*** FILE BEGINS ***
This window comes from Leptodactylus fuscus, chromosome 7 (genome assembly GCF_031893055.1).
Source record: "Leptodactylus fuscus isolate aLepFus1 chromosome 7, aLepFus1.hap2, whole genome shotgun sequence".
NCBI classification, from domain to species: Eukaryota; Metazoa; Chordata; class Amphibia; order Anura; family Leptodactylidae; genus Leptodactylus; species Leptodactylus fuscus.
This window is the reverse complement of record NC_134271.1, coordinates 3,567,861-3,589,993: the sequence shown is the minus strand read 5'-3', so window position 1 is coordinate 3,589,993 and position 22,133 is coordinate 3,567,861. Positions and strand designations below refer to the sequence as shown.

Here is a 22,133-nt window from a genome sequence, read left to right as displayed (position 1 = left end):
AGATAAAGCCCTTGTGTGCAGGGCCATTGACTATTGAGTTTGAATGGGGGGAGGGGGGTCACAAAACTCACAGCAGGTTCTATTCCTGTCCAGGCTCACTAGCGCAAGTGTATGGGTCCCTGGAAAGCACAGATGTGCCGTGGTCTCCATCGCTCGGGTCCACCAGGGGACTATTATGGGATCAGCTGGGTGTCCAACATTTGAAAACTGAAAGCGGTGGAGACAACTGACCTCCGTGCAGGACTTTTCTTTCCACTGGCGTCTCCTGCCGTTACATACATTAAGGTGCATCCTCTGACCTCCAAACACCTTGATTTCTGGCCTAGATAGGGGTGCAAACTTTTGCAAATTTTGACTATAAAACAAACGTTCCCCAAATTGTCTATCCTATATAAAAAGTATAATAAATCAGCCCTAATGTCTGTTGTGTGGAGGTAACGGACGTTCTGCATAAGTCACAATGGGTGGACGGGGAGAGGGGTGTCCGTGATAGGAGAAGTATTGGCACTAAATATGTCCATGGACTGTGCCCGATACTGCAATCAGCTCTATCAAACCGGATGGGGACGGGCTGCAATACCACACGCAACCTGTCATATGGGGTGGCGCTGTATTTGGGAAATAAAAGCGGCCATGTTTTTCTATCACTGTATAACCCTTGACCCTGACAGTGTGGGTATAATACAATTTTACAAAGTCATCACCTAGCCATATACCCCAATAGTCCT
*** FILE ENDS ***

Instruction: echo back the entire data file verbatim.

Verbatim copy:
This window comes from Leptodactylus fuscus, chromosome 7 (genome assembly GCF_031893055.1).
Source record: "Leptodactylus fuscus isolate aLepFus1 chromosome 7, aLepFus1.hap2, whole genome shotgun sequence".
NCBI classification, from domain to species: Eukaryota; Metazoa; Chordata; class Amphibia; order Anura; family Leptodactylidae; genus Leptodactylus; species Leptodactylus fuscus.
This window is the reverse complement of record NC_134271.1, coordinates 3,567,861-3,589,993: the sequence shown is the minus strand read 5'-3', so window position 1 is coordinate 3,589,993 and position 22,133 is coordinate 3,567,861. Positions and strand designations below refer to the sequence as shown.

Here is a 22,133-nt window from a genome sequence, read left to right as displayed (position 1 = left end):
AGATAAAGCCCTTGTGTGCAGGGCCATTGACTATTGAGTTTGAATGGGGGGAGGGGGGTCACAAAACTCACAGCAGGTTCTATTCCTGTCCAGGCTCACTAGCGCAAGTGTATGGGTCCCTGGAAAGCACAGATGTGCCGTGGTCTCCATCGCTCGGGTCCACCAGGGGACTATTATGGGATCAGCTGGGTGTCCAACATTTGAAAACTGAAAGCGGTGGAGACAACTGACCTCCGTGCAGGACTTTTCTTTCCACTGGCGTCTCCTGCCGTTACATACATTAAGGTGCATCCTCTGACCTCCAAACACCTTGATTTCTGGCCTAGATAGGGGTGCAAACTTTTGCAAATTTTGACTATAAAACAAACGTTCCCCAAATTGTCTATCCTATATAAAAAGTATAATAAATCAGCCCTAATGTCTGTTGTGTGGAGGTAACGGACGTTCTGCATAAGTCACAATGGGTGGACGGGGAGAGGGGTGTCCGTGATAGGAGAAGTATTGGCACTAAATATGTCCATGGACTGTGCCCGATACTGCAATCAGCTCTATCAAACCGGATGGGGACGGGCTGCAATACCACACGCAACCTGTCATATGGGGTGGCGCTGTATTTGGGAAATAAAAGCGGCCATGTTTTTCTATCACTGTATAACCCTTGACCCTGACAGTGTGGGTATAATACAATTTTACAAAGTCATCACCTAGCCATATACCCCAATAGTCCT